Sited 6km north of Rovaniemi is the project by Yoko Ono and Japanese architect Arata Isozaki, entitled 'Penal Colony'.The location of the cuboid folly is firmly stipulated by the artist and crucial to her concept and mythology.'The work is on the Arctic Circle and rings the top of the world, 'explains John Hendrix, Yoko Ono's personal curator.Visitors each carry a candle to guide their way through the forbidding labyrinthine ice walls, as the piece is to be entered only at night.Once deep within the work there is a strong sense of incarceration as 2,000 blocks of ice stand like stone.

'When I see the show, I think that it is very difficult to make something out of snow. It's very interesting how some pieces use the ice and the natural light.They're astonishing and unique in the world, 'proclaimed design guru Philippe Starck at the opening.'However, I think the rules should have been stricter to stop the artists and architects from using light, tint and electronics, and to concentrate and play more with the qualities of snow and ice itself.Many artists escaped these problems and distracted us by using the artifice.' A point understood by Zaha Hadid, whose ambitious structures in Rovaniemi typically grew out of the winter topology. Her synonymous acute angles and sharp edges weren't translatable in snow or ice construction, so were smoothed off to form curvaceous contours that pushed the aesthetic in a '30s direction.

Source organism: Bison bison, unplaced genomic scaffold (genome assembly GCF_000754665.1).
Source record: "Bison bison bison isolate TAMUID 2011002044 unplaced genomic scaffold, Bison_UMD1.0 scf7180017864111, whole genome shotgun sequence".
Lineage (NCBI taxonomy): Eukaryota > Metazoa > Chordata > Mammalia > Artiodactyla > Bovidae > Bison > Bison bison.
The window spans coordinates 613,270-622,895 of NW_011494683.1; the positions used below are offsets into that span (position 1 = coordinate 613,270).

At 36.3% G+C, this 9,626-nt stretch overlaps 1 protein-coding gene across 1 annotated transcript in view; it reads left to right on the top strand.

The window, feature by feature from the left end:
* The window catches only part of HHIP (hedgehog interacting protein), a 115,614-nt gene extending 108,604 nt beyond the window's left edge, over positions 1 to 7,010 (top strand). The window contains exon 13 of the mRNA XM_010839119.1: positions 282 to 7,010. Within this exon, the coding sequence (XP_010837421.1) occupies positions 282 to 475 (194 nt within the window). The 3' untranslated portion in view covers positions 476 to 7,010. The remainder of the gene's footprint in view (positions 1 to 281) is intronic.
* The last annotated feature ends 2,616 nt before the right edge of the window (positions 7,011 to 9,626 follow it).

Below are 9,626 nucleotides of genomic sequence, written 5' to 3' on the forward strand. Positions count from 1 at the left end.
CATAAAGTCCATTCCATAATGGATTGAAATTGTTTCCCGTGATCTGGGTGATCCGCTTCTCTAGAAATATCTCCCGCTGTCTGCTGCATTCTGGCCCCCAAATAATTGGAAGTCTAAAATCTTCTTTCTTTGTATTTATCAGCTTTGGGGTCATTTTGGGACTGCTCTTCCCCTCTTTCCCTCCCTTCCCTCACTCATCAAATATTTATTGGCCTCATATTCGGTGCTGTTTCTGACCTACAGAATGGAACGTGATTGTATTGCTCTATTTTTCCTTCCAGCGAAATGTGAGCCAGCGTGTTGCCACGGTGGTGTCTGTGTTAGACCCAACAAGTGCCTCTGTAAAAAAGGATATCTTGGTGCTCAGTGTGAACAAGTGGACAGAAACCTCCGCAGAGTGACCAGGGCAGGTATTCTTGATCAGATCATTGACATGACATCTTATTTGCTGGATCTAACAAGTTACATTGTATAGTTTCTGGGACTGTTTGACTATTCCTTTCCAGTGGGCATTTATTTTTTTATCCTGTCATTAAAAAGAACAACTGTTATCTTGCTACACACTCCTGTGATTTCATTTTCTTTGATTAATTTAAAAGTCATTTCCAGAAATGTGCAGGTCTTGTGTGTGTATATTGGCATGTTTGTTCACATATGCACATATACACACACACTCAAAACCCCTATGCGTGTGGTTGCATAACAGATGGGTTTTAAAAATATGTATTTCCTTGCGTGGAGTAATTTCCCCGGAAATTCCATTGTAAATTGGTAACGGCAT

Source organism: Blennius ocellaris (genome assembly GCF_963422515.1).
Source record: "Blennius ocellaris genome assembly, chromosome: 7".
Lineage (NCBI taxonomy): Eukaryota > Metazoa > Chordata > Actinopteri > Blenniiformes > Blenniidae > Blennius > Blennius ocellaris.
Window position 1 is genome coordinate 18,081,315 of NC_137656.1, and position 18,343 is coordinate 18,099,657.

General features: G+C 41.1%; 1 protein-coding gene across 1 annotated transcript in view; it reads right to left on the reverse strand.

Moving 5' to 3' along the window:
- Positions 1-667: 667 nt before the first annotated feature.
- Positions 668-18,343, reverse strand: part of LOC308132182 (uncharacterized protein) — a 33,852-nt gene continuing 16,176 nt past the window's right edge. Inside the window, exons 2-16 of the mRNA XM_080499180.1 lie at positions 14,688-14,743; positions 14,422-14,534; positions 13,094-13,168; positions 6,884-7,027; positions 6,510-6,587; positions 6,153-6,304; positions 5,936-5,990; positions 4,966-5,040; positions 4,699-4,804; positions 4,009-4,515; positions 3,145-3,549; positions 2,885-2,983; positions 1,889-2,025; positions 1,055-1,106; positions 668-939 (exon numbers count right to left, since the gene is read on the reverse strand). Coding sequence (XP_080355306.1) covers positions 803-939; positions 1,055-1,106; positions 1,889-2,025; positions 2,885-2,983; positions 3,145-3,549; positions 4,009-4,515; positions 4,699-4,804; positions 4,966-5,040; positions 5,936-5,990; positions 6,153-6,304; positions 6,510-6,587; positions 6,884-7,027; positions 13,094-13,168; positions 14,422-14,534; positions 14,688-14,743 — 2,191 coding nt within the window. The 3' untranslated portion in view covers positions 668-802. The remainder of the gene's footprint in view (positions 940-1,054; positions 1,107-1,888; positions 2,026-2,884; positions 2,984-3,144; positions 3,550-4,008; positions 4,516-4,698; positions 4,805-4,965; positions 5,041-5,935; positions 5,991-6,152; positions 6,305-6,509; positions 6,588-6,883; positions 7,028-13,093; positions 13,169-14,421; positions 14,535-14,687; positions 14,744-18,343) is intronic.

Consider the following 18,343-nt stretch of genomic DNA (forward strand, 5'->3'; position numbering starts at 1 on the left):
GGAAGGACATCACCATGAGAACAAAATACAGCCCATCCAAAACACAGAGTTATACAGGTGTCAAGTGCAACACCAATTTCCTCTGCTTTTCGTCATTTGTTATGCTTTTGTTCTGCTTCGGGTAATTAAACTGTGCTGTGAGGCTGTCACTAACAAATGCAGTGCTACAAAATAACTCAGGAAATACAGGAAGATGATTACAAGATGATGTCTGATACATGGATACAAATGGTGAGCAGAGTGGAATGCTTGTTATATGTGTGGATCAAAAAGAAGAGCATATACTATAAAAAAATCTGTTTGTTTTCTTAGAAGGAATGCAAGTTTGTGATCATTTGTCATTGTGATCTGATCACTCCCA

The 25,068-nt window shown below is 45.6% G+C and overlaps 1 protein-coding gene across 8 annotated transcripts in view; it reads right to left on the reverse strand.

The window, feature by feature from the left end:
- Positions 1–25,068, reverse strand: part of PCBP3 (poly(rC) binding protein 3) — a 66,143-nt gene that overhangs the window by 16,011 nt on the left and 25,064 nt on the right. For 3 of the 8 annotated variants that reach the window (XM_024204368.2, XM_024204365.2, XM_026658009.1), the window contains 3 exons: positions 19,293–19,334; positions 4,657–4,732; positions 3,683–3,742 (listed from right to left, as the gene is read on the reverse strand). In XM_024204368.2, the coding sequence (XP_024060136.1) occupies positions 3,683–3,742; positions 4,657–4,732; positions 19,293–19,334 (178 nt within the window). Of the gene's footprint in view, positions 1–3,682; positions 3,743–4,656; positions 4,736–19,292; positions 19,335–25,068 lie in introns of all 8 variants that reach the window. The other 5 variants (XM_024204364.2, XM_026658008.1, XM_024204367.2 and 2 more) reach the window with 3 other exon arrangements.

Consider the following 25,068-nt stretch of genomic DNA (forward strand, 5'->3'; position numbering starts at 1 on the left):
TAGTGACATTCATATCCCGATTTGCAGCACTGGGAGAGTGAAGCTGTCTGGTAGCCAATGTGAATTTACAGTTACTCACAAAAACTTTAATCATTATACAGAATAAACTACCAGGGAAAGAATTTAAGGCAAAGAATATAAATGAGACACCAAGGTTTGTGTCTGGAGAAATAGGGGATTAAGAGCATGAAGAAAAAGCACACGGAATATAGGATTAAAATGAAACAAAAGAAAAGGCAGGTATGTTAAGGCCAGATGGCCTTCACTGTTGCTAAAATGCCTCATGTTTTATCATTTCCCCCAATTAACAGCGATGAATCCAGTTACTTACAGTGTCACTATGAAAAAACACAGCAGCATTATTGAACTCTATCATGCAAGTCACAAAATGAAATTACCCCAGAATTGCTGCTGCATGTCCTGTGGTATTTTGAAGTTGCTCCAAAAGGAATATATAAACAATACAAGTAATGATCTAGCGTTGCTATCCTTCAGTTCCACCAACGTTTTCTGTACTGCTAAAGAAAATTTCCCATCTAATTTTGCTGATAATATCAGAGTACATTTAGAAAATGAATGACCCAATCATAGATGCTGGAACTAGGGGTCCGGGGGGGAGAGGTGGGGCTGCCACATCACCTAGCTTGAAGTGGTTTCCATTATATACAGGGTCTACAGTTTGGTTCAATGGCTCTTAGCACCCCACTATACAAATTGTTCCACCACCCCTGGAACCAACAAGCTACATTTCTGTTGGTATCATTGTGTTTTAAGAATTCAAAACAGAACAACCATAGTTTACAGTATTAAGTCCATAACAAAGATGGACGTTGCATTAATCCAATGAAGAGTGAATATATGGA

Maintaining coherence with the materiality, Hadid's two structures act as distinct halves to a stage set for Cai Guo-Qiang's rather anticlimactic fire performance, where channels in the structure are doused with vodka and set alight. 'We started from the fluid nature of water and developed a new landscape that came out of the local topography in the form of two mirroring structures, one of ice and one of snow, ' says Rocio Pas, project manager for Zaha Hadid. 'Working with Cai, we were interested in playing with oppositions, snow and ice, solid and translucent, yin and yang, and fire and water.'

A refreshing counterpoint to this Modernism was American artist Kiki Smith and architect Lebbeus Woods' intervention, a fairy-tale Ice Moon/Pool. This fantastical sub-lit ice rink, invisible by day as it sits on the banks of the frozen river of Rovaniemi, becomes a fictitious constellation of Smith's imagery with Woods'cosmos of fluorescent UV lighting.Smith's silhouettes of flying women appear held in cryogenic suspension. 'Lebbeus and I wanted to work together for many years, ' says Kiki Smith.

'We both had a vision of a flat surface.We superimposed each other's work. I wanted to create a celestial heaven with images of women in the sky, witches, ghosts and angels.We laser-cut their silhouettes out of stainless steel and laid them under the surface.'

The Snow Show is on until 31 March 2004 and will then go to the 2006 Turin Winter Olympics. Visit the website at www. thesnowshow. net.Neil Robert Wenman is art & architecture coordinator at Lisson Gallery, London, and travelled courtesy of the Finnish Tourist Board.